This past summer my wife and I were able to be in Gettysburg on the 150th anniversary of that terrible Civil War battle. This week marked the 150th anniversary of Abraham Lincoln’s Gettysburg address. One of the shortest speeches ever made established Lincoln as a great orator, evidenced by how often that speech is recited and quoted: "Four score and seven years ago…" The speech was at the dedication of the military cemetery, and Lincoln reminded the crowd that this nation was "conceived in liberty and dedicated to the proposition that all men are created equal…" Powerful words that went right to the heart of the matter. Less than two years later, that President was assassinated.

This past summer my wife and I were able to be in Gettysburg on the 150th anniversary of that terrible Civil War battle. This week marked the 150th anniversary of Abraham Lincoln’s Gettysburg address. One of the shortest speeches ever made established Lincoln as a great orator, evidenced by how often that speech is recited and quoted: "Four score and seven years ago…" The speech was at the dedication of the military cemetery, and Lincoln reminded the crowd that this nation was "conceived in liberty and dedicated to the proposition that all men are created equal…" Powerful words that went right to the heart of the matter. Less than two years later, that President was assassinated.


This week marks another sad event in our nation’s history, the 50th anniversary of the assassination of President John F. Kennedy in Dallas. He is also remembered as a gifted orator. "Ask not what your country can do for you, ask what you can do for your country."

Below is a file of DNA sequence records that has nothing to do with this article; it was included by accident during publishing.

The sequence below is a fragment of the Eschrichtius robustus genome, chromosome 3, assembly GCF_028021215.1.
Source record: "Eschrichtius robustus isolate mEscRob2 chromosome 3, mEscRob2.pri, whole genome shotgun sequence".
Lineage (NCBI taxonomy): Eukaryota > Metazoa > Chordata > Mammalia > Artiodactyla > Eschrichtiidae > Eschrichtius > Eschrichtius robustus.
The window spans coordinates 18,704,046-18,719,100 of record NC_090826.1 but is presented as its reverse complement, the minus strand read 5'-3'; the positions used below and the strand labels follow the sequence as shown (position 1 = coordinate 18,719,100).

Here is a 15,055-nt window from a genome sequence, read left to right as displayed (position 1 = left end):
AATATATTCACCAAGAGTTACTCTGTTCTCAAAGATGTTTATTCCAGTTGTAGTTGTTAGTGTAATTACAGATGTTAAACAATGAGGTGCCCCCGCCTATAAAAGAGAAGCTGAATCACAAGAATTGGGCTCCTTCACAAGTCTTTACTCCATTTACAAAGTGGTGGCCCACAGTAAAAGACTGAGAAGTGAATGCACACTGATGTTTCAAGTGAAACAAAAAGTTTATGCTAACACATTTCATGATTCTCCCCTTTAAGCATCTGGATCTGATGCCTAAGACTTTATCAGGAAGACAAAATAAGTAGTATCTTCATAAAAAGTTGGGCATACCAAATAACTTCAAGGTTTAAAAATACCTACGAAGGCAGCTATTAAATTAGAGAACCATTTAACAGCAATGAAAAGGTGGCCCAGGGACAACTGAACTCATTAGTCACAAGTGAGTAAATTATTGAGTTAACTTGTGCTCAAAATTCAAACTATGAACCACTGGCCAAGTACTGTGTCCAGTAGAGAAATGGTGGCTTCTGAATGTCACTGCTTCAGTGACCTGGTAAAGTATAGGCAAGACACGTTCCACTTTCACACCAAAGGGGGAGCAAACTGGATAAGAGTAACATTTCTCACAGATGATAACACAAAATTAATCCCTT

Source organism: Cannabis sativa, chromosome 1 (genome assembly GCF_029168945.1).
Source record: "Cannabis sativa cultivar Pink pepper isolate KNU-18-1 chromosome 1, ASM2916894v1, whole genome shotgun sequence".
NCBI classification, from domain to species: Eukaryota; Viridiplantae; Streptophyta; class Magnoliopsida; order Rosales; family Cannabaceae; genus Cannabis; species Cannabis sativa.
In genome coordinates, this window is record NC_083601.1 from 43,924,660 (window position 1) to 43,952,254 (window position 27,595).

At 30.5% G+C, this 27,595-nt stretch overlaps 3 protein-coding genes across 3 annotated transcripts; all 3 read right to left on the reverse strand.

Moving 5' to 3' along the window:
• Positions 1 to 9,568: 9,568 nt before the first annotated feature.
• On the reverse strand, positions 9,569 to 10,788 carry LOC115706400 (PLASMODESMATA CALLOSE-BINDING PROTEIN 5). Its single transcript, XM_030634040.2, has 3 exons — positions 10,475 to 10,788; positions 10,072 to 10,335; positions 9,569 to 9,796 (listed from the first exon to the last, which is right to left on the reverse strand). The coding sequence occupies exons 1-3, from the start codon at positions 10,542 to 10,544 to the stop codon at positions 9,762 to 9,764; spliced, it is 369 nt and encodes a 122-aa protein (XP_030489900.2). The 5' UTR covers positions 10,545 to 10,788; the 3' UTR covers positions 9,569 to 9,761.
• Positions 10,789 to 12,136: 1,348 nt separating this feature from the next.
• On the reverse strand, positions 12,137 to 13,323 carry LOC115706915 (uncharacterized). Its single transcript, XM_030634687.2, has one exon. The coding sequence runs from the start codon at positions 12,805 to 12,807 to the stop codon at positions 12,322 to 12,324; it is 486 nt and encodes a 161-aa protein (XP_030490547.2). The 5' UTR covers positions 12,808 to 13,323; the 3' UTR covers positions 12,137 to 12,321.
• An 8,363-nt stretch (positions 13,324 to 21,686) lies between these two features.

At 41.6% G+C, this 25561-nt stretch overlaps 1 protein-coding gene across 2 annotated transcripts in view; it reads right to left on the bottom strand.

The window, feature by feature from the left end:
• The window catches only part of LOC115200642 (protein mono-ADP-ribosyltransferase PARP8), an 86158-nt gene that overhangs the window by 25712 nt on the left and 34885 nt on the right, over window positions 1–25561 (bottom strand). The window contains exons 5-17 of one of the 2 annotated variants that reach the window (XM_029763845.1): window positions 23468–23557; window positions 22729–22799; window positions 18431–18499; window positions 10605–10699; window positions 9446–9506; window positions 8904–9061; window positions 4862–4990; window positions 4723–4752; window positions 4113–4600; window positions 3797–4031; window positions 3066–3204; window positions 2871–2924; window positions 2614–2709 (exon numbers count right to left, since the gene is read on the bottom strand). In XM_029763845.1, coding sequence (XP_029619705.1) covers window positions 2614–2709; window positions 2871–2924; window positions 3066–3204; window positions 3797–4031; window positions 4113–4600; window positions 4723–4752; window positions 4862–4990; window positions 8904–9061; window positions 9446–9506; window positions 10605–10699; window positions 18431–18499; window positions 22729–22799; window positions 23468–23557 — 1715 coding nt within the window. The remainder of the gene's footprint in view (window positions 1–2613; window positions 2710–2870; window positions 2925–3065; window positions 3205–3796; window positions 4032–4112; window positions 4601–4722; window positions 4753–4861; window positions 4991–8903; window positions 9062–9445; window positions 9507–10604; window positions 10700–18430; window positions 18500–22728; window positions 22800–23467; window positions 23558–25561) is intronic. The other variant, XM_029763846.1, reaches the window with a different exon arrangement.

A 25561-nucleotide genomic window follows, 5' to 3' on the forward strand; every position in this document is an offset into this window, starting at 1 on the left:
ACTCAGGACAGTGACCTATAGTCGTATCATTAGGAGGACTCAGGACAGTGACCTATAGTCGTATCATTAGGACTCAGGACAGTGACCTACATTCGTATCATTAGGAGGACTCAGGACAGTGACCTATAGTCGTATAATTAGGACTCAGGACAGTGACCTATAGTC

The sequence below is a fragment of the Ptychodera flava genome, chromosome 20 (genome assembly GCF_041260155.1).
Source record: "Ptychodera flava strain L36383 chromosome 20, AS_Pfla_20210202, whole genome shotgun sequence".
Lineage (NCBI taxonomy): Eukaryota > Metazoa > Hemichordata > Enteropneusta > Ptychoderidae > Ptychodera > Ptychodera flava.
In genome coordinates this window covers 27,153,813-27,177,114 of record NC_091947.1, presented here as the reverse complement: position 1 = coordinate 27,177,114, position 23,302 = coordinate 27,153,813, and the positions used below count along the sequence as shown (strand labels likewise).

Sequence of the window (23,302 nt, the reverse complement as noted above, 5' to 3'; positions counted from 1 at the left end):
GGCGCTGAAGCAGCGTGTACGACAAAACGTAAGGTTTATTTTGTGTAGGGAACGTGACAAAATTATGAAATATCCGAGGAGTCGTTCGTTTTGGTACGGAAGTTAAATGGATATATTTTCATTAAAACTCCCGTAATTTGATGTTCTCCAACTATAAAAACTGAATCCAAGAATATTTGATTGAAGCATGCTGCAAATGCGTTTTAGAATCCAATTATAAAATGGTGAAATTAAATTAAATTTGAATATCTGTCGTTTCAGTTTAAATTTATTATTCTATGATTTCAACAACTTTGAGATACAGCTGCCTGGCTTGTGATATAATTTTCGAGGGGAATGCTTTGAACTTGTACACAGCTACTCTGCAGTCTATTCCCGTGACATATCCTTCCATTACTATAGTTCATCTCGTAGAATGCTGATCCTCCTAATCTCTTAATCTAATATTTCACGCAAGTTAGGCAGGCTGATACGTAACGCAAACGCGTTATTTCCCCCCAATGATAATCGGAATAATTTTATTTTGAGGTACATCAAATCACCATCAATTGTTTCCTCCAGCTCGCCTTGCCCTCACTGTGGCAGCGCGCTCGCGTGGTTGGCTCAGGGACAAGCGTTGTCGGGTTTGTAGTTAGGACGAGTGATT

Both of these presidents were important figures in the history of the United States. They were killed by individuals who disagreed with what they stood for, what they believed.


Some things never change. Two thousand years ago there was a man who was proclaiming a message that was contrary to what many believed. He was not a political leader, but a man that wandered from town to town sharing God’s love and a message of forgiveness and reconciliation. He was calling people to renewed spirituality and honest, sincere worship of God. The religious establishment was threatened by Him and His message, so they made arrangements to have Him killed. He was put to death by those who disagreed with Him.


At least, that is how it looks from the human perspective. In actuality, He came here to die. God knew that we could never get ourselves out of the problem caused by our sin. Even though He gave us His Law, we were powerless to keep it well enough to merit anything. He had said as much: Therefore no one will be declared righteous in his sight by observing the law. (Romans 3:20) So God sent His Son to make the payment for the sins of the world and accomplish our forgiveness. Jesus would do that by offering His life for ours.


In dedicating that "hallowed ground" at Gettysburg, Lincoln asked those gathered to "highly resolve that these dead shall not have died in vain." Those who follow Jesus should have the same resolve about His death. When you live as though you must earn whatever eternal reward there is, you are rejecting the salvation Jesus earned for you and making the death of Jesus "in vain." …if righteousness could be gained through the law, Christ died for nothing! (Galatians 2:21)


However, with trust in Jesus as your Savior, you make sure that for you, His death was not in vain. I hope you will join me in praying that for more and more people in our world His death was not in vain. He is the atoning sacrifice for our sins, and not only for ours but also for the sins of the whole world. (1 John 2:2)


Rev. Michael Mattil is pastor of Grace Lutheran Church in Denison.